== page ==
“Cash is crippling monetary policy,” Mr. Rogoff told Handelsblatt.

Take the European Central Bank, for example. The Frankfurt-based guardian of monetary policy in the euro zone has been trying for the past year to push interest rates into negative territory. It basically wants to charge people that hold onto money rather than spend it.

The idea is to force households to spend instead of save, thereby boosting Europe’s still-flagging economy. But with hoarding cash still an option, only a few banks have dared to pass on the ECB’s negative rates to customers. How to charge households if we can simply hide our money under the mattress instead? Even some banks have been moving to hoard cash to avoid paying the ECB’s interest fees.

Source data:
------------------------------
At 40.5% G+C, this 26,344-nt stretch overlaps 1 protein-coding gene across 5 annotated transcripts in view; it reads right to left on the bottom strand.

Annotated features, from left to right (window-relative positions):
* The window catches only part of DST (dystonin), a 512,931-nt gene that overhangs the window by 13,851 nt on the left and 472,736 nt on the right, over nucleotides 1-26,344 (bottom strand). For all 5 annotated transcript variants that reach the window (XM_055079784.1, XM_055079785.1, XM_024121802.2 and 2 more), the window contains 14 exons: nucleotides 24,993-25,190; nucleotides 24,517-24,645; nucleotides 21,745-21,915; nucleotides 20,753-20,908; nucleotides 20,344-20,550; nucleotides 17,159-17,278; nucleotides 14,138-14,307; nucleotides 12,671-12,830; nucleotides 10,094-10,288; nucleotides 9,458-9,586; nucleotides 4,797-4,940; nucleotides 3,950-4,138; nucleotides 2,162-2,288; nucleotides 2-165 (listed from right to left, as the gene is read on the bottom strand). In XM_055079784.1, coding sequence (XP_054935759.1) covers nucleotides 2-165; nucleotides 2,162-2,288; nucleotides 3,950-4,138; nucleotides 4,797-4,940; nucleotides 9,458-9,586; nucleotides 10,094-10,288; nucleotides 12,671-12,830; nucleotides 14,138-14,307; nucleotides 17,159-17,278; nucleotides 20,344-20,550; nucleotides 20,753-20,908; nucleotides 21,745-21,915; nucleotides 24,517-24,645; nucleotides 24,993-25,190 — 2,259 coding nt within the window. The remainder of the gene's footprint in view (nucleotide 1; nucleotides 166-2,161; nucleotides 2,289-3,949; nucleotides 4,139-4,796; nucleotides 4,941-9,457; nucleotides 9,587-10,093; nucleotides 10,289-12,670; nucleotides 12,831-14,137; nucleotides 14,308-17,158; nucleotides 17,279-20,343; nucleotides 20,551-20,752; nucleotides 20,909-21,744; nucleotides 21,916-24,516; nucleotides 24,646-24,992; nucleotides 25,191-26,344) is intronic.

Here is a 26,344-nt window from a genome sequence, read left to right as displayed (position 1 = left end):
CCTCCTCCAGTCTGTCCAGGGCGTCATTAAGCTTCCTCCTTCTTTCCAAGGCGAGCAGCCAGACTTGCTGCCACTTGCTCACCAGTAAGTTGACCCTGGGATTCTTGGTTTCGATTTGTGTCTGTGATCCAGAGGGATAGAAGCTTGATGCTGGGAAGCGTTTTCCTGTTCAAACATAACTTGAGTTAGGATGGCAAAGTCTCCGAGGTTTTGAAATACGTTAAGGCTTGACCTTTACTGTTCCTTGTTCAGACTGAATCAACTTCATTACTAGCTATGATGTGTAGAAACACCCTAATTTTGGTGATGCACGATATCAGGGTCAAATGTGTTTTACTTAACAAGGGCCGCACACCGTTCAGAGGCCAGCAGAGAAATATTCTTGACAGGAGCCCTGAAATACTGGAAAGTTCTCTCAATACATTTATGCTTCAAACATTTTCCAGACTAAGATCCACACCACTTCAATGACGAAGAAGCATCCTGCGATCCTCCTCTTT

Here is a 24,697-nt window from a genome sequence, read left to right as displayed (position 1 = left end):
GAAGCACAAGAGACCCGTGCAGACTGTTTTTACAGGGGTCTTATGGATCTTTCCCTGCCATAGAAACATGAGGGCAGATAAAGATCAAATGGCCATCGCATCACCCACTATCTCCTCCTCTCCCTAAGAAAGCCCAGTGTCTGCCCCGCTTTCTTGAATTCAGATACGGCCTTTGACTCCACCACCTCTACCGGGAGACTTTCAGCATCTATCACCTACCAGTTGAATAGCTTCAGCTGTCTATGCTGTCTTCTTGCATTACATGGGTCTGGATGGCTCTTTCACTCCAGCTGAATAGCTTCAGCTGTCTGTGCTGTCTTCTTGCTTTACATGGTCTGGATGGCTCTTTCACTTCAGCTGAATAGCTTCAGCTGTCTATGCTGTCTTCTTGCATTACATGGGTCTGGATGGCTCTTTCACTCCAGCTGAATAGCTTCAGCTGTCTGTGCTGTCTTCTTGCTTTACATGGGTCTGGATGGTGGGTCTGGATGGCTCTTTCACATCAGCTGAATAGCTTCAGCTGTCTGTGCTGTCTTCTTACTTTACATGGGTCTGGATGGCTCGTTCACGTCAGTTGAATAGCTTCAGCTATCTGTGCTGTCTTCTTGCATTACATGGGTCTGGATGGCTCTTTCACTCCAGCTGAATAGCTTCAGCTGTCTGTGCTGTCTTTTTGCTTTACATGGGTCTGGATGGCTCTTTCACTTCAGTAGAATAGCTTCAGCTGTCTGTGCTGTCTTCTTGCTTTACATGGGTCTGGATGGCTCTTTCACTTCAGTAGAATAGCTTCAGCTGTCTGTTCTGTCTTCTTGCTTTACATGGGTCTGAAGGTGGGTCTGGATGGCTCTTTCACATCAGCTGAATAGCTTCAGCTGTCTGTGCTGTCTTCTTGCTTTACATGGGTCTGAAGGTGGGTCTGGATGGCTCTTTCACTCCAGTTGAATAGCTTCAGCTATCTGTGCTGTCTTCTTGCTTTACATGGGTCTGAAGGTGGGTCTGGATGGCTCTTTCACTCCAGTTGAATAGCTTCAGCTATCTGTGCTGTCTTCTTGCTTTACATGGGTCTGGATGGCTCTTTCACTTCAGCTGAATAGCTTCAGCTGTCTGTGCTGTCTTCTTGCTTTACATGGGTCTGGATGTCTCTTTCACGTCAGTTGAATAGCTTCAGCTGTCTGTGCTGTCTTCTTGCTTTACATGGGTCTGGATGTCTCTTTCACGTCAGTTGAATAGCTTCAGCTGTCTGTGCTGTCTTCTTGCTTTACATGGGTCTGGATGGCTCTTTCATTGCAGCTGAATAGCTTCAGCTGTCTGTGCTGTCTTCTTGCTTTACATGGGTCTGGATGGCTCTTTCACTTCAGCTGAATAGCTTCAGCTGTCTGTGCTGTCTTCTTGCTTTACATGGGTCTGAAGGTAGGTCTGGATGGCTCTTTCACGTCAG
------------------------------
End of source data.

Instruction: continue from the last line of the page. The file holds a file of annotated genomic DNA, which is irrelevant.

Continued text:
This game has made the European Central Bank a bogeyman of sorts for many Germans. Economists here have been laying into the central bank for years, arguing that keeping interest rates at record lows are distorting the marketplace and rendering German households’ hard-won savings worthless. The Bundesbank has often led the charge.

In a way, Mr. Rogoff agrees. He argued that monetary policy as it is being done now is fraught with danger – not because interest rates should go up, as some German economists argue, but because they need to be pushed down further.

“Right now we’re using the medication at a sub-clinical dose. It’s not working, but we’re feeling the side effects anyway,” he said.

 

078 ECB - WTB Mario Draghi euro zone 2015 Neu 2016-04-14-01